Ed Fringe, Summerhall, 19:10 until 25th Aug
Sex Education is, as the name would suggest, an educational experience that focuses on expressions of sexuality and the vulnerability that comes with subverting the traditional expectations of relationships. Beginning in a charity-shop-bought wedding dress at the back of the audience, Harry Clayton-Wright successfully combines video (a varied array of gay porn), audio (interviews with his mother and friends) while making some (very delicious) cucumber sandwiches on stage.
Harry is a captivating performer and successfully balances the entire performance: the porn doesn’t feel gratuitous, the interviews feel genuine and warm and are testament to Harry’s personality, the lip-syncing is absolutely on-point. To create a piece of theatre that’s autobiographical and genuine is a difficult balance, and Harry’s balances in a way that feels as though you’re witnessing a kind and loving soul.
It’s the interview with Harry’s mother that proves for the most poignant throughline of this piece, exploring a clear juxtaposition between his life and his mother’s – and similarly, his life and his father’s. His mother grew up Christian, married to support a homeless charity and is the antithesis of his father who is noticeably chaotic, and once built a pyramid in his garden. To an extent, the play felt as though it was exploring how parents can form us and the differences in sex education between the Christianity of Harry’s mother and the gay-porn-stash sharing of Harry’s father. The references to religion in the play are subtle, like a subtle nod to those who have grown up in similar situations, and it was enjoyable feeling that security in the story Harry was telling.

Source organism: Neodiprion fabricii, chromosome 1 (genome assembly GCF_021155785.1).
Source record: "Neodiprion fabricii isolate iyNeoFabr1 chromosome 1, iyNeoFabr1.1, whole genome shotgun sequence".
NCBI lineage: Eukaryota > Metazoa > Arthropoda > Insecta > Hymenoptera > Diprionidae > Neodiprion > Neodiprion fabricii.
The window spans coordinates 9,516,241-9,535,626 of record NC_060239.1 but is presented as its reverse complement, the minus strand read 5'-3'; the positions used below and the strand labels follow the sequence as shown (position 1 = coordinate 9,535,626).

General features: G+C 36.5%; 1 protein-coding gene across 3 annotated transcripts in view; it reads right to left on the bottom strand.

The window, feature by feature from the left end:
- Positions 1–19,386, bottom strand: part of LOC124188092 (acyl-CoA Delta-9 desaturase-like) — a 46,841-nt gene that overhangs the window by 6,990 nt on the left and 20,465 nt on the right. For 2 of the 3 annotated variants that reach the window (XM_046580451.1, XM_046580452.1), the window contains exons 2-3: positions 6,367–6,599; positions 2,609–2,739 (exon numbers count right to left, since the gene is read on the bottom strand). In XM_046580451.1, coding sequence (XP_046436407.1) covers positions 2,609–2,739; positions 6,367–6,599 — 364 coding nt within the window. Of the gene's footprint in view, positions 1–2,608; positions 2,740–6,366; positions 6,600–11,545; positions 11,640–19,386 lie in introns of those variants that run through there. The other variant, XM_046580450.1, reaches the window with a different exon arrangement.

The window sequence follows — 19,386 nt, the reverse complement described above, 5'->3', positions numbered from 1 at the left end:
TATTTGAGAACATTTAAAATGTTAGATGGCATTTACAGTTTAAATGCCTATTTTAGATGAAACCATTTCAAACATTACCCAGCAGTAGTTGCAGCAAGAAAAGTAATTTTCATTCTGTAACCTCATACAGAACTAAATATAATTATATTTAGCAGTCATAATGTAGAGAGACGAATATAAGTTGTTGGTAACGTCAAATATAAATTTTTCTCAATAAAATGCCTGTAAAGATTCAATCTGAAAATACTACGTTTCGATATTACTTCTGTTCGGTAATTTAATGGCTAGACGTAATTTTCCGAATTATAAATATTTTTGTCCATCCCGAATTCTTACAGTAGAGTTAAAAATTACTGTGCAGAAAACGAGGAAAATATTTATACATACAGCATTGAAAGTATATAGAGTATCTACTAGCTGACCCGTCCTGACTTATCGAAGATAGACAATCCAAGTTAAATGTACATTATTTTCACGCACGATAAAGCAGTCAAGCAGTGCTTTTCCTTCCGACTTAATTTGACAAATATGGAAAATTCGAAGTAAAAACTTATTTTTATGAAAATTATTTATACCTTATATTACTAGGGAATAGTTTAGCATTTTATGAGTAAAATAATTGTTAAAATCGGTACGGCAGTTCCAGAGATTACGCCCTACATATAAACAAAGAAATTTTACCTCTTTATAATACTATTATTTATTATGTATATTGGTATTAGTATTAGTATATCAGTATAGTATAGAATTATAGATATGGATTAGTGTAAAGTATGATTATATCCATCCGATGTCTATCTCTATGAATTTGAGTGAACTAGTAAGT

Ultimately, Sex Education looks at how we express our sexuality, what we are taught and not taught – and importantly it explicitly considers the lives that are put in danger due to a lack of proper LGBTQ+ sex education in the UK. It’s funny, it’s cheeky and it’s tender. It’s also vitally important that we consider the message it leaves us with considering the current climate for sex education.
© M. Holland 2019
Book Now to see Sex Education at The Edinburgh Fringe.
Image © Holly Revell